The clinical presentation of AIT may include weight loss, reduced heat tolerance, fatigue, muscle weakness, increased frequency of bowel movements, oligomenorrhea, anxiety, depression, and palpitations. However, for some patients, the reappearance of anginal pain, atrial fibrillation or tachycardia may be the only indication.

Monitoring and treatment

Monitoring of thyroid function (ultrasensitive TSH assay) is recommended before starting amiodarone therapy, regularly during treatment, and for several months after discontinuation.

Identification of thyroid dysfunction in a patient taking amiodarone raises the question of whether the therapy should be continued. An individual assessment of the benefits and risks of continuing or ceasing therapy is required.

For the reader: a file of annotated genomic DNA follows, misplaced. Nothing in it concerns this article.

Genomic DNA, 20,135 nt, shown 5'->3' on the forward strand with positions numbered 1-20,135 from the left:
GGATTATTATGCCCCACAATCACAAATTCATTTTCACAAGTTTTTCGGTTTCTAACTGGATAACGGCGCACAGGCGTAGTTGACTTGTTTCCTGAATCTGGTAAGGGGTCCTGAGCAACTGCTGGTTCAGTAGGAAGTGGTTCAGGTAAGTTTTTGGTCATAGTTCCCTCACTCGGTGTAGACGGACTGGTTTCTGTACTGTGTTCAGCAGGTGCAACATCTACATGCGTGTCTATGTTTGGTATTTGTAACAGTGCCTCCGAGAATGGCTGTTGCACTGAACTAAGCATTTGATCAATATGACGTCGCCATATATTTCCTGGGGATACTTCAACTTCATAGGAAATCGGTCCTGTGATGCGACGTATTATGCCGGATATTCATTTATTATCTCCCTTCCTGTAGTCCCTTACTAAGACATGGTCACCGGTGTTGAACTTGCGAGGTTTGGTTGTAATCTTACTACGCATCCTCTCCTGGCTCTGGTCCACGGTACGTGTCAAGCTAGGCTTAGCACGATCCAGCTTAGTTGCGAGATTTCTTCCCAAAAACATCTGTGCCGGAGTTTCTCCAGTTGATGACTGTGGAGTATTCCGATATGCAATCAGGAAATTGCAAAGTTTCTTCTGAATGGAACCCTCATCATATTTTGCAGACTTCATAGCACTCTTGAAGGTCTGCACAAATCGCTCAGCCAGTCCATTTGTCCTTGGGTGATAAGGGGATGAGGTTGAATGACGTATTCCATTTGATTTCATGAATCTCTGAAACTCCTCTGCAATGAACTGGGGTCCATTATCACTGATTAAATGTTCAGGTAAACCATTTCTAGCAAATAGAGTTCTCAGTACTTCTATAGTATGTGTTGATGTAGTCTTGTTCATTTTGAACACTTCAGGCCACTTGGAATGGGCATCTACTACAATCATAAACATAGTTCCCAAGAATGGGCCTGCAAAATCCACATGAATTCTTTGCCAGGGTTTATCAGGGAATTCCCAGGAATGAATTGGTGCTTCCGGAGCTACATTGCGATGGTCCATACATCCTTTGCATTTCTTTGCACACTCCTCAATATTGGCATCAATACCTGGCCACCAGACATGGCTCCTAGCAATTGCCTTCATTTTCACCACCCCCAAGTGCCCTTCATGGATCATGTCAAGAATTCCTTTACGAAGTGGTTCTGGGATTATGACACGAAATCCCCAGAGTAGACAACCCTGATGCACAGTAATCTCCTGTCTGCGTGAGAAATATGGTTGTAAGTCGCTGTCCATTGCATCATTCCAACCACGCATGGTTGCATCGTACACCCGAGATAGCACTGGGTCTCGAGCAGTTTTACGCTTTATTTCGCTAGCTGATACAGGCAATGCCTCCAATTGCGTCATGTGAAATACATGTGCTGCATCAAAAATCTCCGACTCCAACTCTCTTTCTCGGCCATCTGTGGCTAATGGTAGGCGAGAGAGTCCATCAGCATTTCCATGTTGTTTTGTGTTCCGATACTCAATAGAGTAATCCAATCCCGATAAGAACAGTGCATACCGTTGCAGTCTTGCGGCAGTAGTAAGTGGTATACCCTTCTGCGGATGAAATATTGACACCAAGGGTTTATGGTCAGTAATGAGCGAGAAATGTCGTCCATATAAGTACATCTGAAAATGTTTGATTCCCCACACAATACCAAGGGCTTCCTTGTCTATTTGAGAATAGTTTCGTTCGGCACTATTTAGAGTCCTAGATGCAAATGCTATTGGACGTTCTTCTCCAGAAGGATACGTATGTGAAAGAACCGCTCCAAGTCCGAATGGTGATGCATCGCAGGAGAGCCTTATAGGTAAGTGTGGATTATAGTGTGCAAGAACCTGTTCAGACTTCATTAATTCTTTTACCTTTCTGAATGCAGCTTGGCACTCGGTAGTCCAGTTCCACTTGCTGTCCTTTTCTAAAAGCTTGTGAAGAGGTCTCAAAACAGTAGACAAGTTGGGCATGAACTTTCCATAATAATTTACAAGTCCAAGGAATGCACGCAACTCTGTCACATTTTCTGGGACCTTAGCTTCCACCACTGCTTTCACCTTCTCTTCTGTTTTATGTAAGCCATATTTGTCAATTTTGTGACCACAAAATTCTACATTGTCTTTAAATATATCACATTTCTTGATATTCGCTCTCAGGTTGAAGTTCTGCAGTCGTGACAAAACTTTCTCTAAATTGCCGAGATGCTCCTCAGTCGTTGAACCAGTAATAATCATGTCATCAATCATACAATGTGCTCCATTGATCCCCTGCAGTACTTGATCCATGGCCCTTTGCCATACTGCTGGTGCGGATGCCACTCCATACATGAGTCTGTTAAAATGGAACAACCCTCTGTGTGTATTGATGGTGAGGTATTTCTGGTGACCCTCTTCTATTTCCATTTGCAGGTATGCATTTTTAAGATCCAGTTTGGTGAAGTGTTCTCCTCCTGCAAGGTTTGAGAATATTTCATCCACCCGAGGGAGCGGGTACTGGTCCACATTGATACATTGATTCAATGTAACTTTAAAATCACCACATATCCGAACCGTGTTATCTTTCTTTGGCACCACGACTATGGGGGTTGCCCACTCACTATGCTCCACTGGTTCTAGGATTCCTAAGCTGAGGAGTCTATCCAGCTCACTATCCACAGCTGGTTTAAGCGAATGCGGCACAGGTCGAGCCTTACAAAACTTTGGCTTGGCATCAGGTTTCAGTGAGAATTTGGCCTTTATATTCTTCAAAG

In many cases, amiodarone therapy can be continued for patients who have developed AIH. Hypothyroidism can be treated in these cases with levothyroxine, with the dose adjusted according to TSH levels.

Treatment decisions for AIT are more complex. This form of thyroid dysfunction may not respond to therapy discontinuation and can even develop after discontinuation of amiodarone. Type 1 AIT is treated with antithyroid therapy (e.g. carbimazole, propylthiouracil) and type 2 AIT is treated with high-dose glucocorticoids. Thyroidectomy may be required if no response is achieved after four to six weeks.

When considering discontinuation of amiodarone therapy, it is important to remember that amiodarone and its metabolite have long half-lives. With chronic dosing, the half-life of amiodarone may range from 14-110 days and 60-90 days for the metabolite. Therefore, the effects of ceasing amiodarone are gradual. In addition, discontinuing amiodarone in patients with AIT could actually exacerbate symptoms of thyrotoxicosis. This is due, in part, to the effects of amiodarone on blocking the peripheral conversion of T4 into the more active T3.